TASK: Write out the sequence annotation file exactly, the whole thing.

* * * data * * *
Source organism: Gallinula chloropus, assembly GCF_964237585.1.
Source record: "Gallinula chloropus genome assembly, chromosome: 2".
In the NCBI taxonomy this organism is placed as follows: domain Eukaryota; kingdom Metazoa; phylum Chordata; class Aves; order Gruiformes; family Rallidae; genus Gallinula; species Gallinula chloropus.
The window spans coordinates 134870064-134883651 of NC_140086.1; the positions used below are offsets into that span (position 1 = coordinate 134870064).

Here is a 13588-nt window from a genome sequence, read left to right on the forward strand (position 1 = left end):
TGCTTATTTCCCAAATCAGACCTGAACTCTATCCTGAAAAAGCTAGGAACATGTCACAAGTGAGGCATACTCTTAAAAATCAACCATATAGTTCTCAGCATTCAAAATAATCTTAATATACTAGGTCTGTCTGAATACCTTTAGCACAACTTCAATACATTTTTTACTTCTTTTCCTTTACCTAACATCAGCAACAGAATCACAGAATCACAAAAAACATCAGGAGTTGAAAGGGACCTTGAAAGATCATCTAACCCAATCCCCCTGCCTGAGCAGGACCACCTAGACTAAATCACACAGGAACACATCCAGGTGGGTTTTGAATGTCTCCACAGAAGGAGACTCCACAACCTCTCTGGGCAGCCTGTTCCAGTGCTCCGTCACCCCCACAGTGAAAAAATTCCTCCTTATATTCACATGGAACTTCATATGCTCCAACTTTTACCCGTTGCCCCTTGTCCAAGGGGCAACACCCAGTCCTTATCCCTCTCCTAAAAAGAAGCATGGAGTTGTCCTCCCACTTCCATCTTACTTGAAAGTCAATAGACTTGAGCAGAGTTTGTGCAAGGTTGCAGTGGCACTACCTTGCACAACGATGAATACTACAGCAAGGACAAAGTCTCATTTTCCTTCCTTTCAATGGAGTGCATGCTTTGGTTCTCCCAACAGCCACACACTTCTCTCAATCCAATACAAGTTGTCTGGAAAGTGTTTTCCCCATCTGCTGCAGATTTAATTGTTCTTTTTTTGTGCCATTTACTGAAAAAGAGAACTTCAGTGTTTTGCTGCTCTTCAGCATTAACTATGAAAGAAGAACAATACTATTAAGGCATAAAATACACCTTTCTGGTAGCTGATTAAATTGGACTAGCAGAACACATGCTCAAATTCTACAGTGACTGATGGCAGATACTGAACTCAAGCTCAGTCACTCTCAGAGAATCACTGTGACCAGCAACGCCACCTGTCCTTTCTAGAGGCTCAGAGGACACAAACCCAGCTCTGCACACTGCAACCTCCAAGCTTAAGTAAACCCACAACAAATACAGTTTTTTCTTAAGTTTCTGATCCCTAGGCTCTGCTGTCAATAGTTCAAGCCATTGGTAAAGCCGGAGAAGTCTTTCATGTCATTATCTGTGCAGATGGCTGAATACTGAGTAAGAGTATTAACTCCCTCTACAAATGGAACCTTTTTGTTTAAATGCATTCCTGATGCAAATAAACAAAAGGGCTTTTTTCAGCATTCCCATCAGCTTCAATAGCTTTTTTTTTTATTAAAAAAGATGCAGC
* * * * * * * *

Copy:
Source organism: Gallinula chloropus, assembly GCF_964237585.1.
Source record: "Gallinula chloropus genome assembly, chromosome: 2".
In the NCBI taxonomy this organism is placed as follows: domain Eukaryota; kingdom Metazoa; phylum Chordata; class Aves; order Gruiformes; family Rallidae; genus Gallinula; species Gallinula chloropus.
The window spans coordinates 134870064-134883651 of NC_140086.1; the positions used below are offsets into that span (position 1 = coordinate 134870064).

Here is a 13588-nt window from a genome sequence, read left to right on the forward strand (position 1 = left end):
TGCTTATTTCCCAAATCAGACCTGAACTCTATCCTGAAAAAGCTAGGAACATGTCACAAGTGAGGCATACTCTTAAAAATCAACCATATAGTTCTCAGCATTCAAAATAATCTTAATATACTAGGTCTGTCTGAATACCTTTAGCACAACTTCAATACATTTTTTACTTCTTTTCCTTTACCTAACATCAGCAACAGAATCACAGAATCACAAAAAACATCAGGAGTTGAAAGGGACCTTGAAAGATCATCTAACCCAATCCCCCTGCCTGAGCAGGACCACCTAGACTAAATCACACAGGAACACATCCAGGTGGGTTTTGAATGTCTCCACAGAAGGAGACTCCACAACCTCTCTGGGCAGCCTGTTCCAGTGCTCCGTCACCCCCACAGTGAAAAAATTCCTCCTTATATTCACATGGAACTTCATATGCTCCAACTTTTACCCGTTGCCCCTTGTCCAAGGGGCAACACCCAGTCCTTATCCCTCTCCTAAAAAGAAGCATGGAGTTGTCCTCCCACTTCCATCTTACTTGAAAGTCAATAGACTTGAGCAGAGTTTGTGCAAGGTTGCAGTGGCACTACCTTGCACAACGATGAATACTACAGCAAGGACAAAGTCTCATTTTCCTTCCTTTCAATGGAGTGCATGCTTTGGTTCTCCCAACAGCCACACACTTCTCTCAATCCAATACAAGTTGTCTGGAAAGTGTTTTCCCCATCTGCTGCAGATTTAATTGTTCTTTTTTTGTGCCATTTACTGAAAAAGAGAACTTCAGTGTTTTGCTGCTCTTCAGCATTAACTATGAAAGAAGAACAATACTATTAAGGCATAAAATACACCTTTCTGGTAGCTGATTAAATTGGACTAGCAGAACACATGCTCAAATTCTACAGTGACTGATGGCAGATACTGAACTCAAGCTCAGTCACTCTCAGAGAATCACTGTGACCAGCAACGCCACCTGTCCTTTCTAGAGGCTCAGAGGACACAAACCCAGCTCTGCACACTGCAACCTCCAAGCTTAAGTAAACCCACAACAAATACAGTTTTTTCTTAAGTTTCTGATCCCTAGGCTCTGCTGTCAATAGTTCAAGCCATTGGTAAAGCCGGAGAAGTCTTTCATGTCATTATCTGTGCAGATGGCTGAATACTGAGTAAGAGTATTAACTCCCTCTACAAATGGAACCTTTTTGTTTAAATGCATTCCTGATGCAAATAAACAAAAGGGCTTTTTTCAGCATTCCCATCAGCTTCAATAGCTTTTTTTTTTATTAAAAAAGATGCAGC